(d) Any contractual or voluntary wage continuation plan provided by employers or by any other system intended to provide wages during a period of disability.
§ 766.202(2), Fla. Stat. (1997). The plain language of section 766.207(7)(a) and (c) clearly provides that the only setoff available in a medical malpractice arbitration is for collateral sources as defined by section 766.202(2).4 Because the settlement award in this case does not meet the definition of a collateral source or a collateral source payment, the Fifth District erred in concluding that the settlement award should be set off against the arbitration award. See Doig, 776 So.2d at 1047. If the Legislature intended for Florida's setoff statutes to control the elements of damages available in medical malpractice arbitration, it could have specifically provided for the application of those statutes in the Medical Malpractice Act. See St. Mary's Hospital, 769 So.2d at 973. Because the Legislature has not done so, we conclude the arbitration award should not be set off by the settlement award in this case.
We also note, reading further into the statutory scheme, that section 766.208(6), Florida Statutes (1997), provides:
Arbitration to allocate responsibility among multiple defendants.-
(6) Any defendant paying damages assessed pursuant to this section or s. 766.207 shall have an action for contribution against any nonarbitrating person whose negligence contributed to the injury.
Therefore, because Dr. Doig is paying damages assessed pursuant to section 766.207, he may have an action for contribution against any nonarbitrating party whose negligence contributed to the injury.
Based on the foregoing, we conclude that a setoff is not appropriate in this case. We therefore answer the certified question in the negative, and quash the Fifth District's decision.5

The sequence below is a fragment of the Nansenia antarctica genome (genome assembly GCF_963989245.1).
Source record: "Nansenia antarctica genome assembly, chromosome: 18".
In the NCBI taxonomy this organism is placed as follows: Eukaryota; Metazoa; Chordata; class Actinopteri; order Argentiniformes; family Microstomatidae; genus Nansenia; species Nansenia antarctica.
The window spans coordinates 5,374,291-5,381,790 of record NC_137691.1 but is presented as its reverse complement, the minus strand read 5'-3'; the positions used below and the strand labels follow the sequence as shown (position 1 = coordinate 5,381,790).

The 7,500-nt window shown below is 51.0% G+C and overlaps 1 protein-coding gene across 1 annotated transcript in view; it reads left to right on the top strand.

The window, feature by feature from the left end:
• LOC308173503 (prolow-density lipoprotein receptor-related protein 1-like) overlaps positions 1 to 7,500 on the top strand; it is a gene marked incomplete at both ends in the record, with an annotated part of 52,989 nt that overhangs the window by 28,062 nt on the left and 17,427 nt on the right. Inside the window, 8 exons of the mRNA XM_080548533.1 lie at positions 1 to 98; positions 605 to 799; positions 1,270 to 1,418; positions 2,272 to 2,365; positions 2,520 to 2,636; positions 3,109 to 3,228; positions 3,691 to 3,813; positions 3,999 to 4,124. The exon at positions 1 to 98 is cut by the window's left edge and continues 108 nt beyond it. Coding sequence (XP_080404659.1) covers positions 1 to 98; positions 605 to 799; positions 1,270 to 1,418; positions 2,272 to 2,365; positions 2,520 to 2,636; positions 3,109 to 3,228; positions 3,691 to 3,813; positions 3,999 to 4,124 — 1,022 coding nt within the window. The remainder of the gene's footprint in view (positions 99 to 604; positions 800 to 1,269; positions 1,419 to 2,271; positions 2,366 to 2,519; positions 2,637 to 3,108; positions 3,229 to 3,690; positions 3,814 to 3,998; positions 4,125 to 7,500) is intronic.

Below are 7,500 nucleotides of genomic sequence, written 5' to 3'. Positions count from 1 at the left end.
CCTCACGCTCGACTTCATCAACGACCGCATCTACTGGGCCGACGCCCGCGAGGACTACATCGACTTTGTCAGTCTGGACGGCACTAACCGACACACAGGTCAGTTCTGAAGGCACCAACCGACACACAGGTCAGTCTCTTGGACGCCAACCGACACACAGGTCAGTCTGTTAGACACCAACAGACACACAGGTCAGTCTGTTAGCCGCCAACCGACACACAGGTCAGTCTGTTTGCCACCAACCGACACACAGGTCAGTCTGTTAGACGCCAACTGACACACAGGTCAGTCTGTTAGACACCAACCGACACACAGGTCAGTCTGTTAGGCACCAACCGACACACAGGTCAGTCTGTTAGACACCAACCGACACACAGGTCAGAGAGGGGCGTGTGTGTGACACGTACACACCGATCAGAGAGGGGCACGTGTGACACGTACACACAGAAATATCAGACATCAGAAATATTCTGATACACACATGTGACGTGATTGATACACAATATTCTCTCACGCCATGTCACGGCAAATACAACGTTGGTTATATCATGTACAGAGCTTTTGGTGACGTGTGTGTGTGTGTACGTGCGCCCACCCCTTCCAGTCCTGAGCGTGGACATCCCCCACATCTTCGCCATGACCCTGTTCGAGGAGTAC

It is so ordered.
1. Section 766.202(3), Florida Statutes (1997), defines economic damages as:“Economic damages” means financial losses which would not have occurred but for the injury giving rise to the cause of action, including, but not limited to, past and future medical expenses and 80 percent of wage loss and loss of earning capacity.
2. Section 766.202(7), Florida Statutes (1997), defines noneconomic damages as:“Noneconomic damages” means nonfinancial losses which would not have occurred but for the injury giving rise to the cause of action, including pain and suffering, inconvenience, physical impairment, mental anguish, disfigurement, loss of capacity for enjoyment of life, and other nonfinancial losses.
3. Florida currently has three statutes governing setoff and contribution. See §§ 46.015, 768.31, 768.041, Fla. Stat. (2000).
4. Section 766.207(7)(b) requires a $250,000 cap on noneconomic damages per incident, but does not require any type of setoff from the noneconomic damages portion of an arbitration award in a medical malpractice arbitration.
5. We decline to address the other issues raised by the parties because they are outside the scope of the certified question. See, e.g., Gouty v. Schnepel, 795 So.2d 959, 966 n. 4 (Fla.2001). We also deny Dr. Doig's motion to supplement his oral argument response.
ANSTEAD, C.J., WELLS, PARIENTE, and LEWIS, JJ., and SHAW and HARDING, Senior Justices, concur.